In a phase 1/2 study of older patients with newly diagnosed AML, venetoclax plus LDAC produced a CR/CRi rate of 54% with a median time to first response of 1.4 months and duration of remission of 8.1 months.[11] CR/CRi was observed in patients with genetic mutations including TP53 (30%), IDH1/2 (72%), FLT3 (44%), and NPM1 (89%). About one-third of patients with CR/CRi attained MRD-negativity. Among patients who were RBC or platelet transfusion dependent at baseline, 48% and 60%, respectively, were transfusion independent during venetoclax treatment. The median OS in this study was 10.1 months. Common grade 3/4 AEs observed with venetoclax + LDAC included febrile neutropenia, thrombocytopenia, WBC count decrease, neutropenia, anemia, and several reports of grade 3 TLS.[11]

While venetoclax plus HMAs is less intensive than standard induction chemotherapy in older patients with AML, these combinations have been associated with hematologic AEs, including worsening of baseline neutropenia.[10.11.12] Close patient monitoring with frequent response assessments, including MRD assessment, and growth factor support should be carefully considered and can improve tolerability.[12] Dose reductions or interruptions may be required. Venetoclax dose modifications should also be considered when concomitant strong or moderate CYP3A inhibitors are used, as this can increase the likelihood of therapy-associated AEs.

Glasdegib

The oral hedgehog pathway inhibitor glasdegib was recently approved in combination with LDAC in patients with untreated AML or high-risk MDS unsuitable for intensive chemotherapy.[13] Among patients with AML, the addition of glasdegib to LDAC has demonstrated a significant 4-month improvement in median OS and an increase in CR/CRi rate from 5.3% to 26.9% compared with LDAC alone. Patients with poor cytogenetic risk also appear to benefit from this combination. The most common grade 3/4 AEs include anemia, febrile neutropenia, thrombocytopenia, pneumonia, and fatigue.[13]

Gemtuzumab Ozogamicin

The CD33-targeted antibody GO has demonstrated efficacy as induction therapy in older patients with AML ineligible for intensive chemotherapy.[14] In a phase 3 trial, GO was associated with an improvement in median OS when compared to BSC (4.9 vs 3.6 months; HR 0.69; P =.005). GO is particularly effective in patients with high CD33 expression and in those with favorable or intermediate cytogenetic risk. GO is generally well tolerated; the most common nonhematologic grade 3/4 AEs are infection, febrile neutropenia, bleeding, and fatigue.[14]

IDH Inhibitors

The IDH1 inhibitor ivosidenib has demonstrated single-agent activity in patients with IDH1-mutant AML, with a CR/CRi rate of 48.5% and median OS of 12.6 months.[15] Grade 3/4 AEs primarily consist of thrombocytopenia, anemia, fatigue, nausea, and diarrhea.[15] Six patients reported differentiation syndrome, which resolved in all patients without the need for dose reductions or treatment discontinuations. The combination of ivosidenib and azacitidine has shown a high CR/CRi rate of 69.6% and a corresponding high rate of IDH1 mutation clearance.[16] The ongoing phase 3 AGILE study is currently investigating this combination.[17]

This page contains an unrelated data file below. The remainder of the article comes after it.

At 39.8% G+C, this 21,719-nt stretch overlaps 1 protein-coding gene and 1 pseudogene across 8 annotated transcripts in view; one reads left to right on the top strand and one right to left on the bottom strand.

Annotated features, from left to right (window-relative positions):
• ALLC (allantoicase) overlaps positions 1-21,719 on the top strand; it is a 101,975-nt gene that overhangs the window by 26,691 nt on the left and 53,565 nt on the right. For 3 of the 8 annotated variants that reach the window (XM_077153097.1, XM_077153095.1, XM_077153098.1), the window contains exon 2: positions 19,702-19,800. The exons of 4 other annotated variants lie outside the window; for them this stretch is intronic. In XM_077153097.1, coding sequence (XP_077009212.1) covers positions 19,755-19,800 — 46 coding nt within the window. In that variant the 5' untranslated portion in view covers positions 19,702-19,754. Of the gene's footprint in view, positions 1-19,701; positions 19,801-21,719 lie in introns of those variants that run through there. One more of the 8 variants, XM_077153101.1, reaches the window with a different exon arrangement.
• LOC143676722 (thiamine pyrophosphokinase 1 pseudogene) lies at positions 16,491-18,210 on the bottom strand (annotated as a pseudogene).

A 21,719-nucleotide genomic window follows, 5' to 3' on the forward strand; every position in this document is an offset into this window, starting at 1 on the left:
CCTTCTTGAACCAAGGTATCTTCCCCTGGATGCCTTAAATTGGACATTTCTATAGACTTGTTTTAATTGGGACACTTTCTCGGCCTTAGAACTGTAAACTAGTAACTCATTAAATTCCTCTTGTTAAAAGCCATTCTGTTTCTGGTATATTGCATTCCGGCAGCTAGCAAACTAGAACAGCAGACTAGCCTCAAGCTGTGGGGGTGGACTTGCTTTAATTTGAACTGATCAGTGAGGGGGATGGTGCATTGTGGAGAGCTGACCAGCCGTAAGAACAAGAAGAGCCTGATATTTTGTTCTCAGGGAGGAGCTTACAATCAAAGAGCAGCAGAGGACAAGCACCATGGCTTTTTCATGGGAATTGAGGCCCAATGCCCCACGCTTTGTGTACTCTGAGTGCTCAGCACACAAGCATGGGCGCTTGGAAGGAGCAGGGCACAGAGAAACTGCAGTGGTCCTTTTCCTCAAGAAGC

The IDH2 inhibitor enasidenib is also included in current NCCN Guidelines® for the treatment of patients with newly diagnosed IDH2-mutated AML.[2] Enasidenib showed early efficacy in a phase 1/2 trial in older patients ineligible for intensive induction therapy, with a median OS of 11.3 months and a CR/CRi rate of 21%.[18] The most common grade 3/4 AEs associated with enasidenib included anemia, indirect hyperbilirubinemia, IDH differentiation syndrome, thrombocytopenia, TLS, and leukopenia.

How do you select among the available options to tailor therapy for individual patients?

Dr Pollyea: All of these approaches are reasonable for patients who are not candidates for intensive chemotherapy. The lack of randomized clinical trial data directly comparing the lower intensity induction regimens makes treatment selection challenging. In my own practice, I tend to use venetoclax-based regimens for patients over the age of 60 based on the tolerability and rapid responses observed in clinical trials across the landscape of AML risk groups.[2,10,11] Other regimens are certainly appropriate, particularly if there is a concern regarding a specific AE or comorbidity. Patients with IDH1 or IDH2 mutations may also be considered for upfront ivosidenib or enasidenib, respectively, to exploit this genetic mutation early in the disease course.

What are some important ongoing questions?

Dr Pollyea: There are 3 key issues:

1. Can we predict patients unlikely to respond to a specific therapy so we can better select a treatment and avoid unnecessary toxicity? Addressing this problem will require continued exploration of AML biology and the identification of predictive biomarkers.

2. Can we extend the use of these highly effective, less intensive regimens to more fit patients and thereby spare some patients the highly toxic standard 7+3 regimen? This is particularly relevant for patients with high-risk disease in whom intensive chemotherapy may not be effective.[4] Previous trials of lower-intensity induction regimens have focused on older, unfit patients. An ongoing phase 2 trial is evaluating venetoclax plus azacitidine in adults ages 18-59 with newly diagnosed AML.[19]

3. How can we better manage relapsed AML? As more effective induction regimens yield better survival outcomes for older, unfit patients, a longer-term treatment approach will be needed. Active, tolerable treatment options for relapsed/refractory AML will become increasingly necessary in the coming years.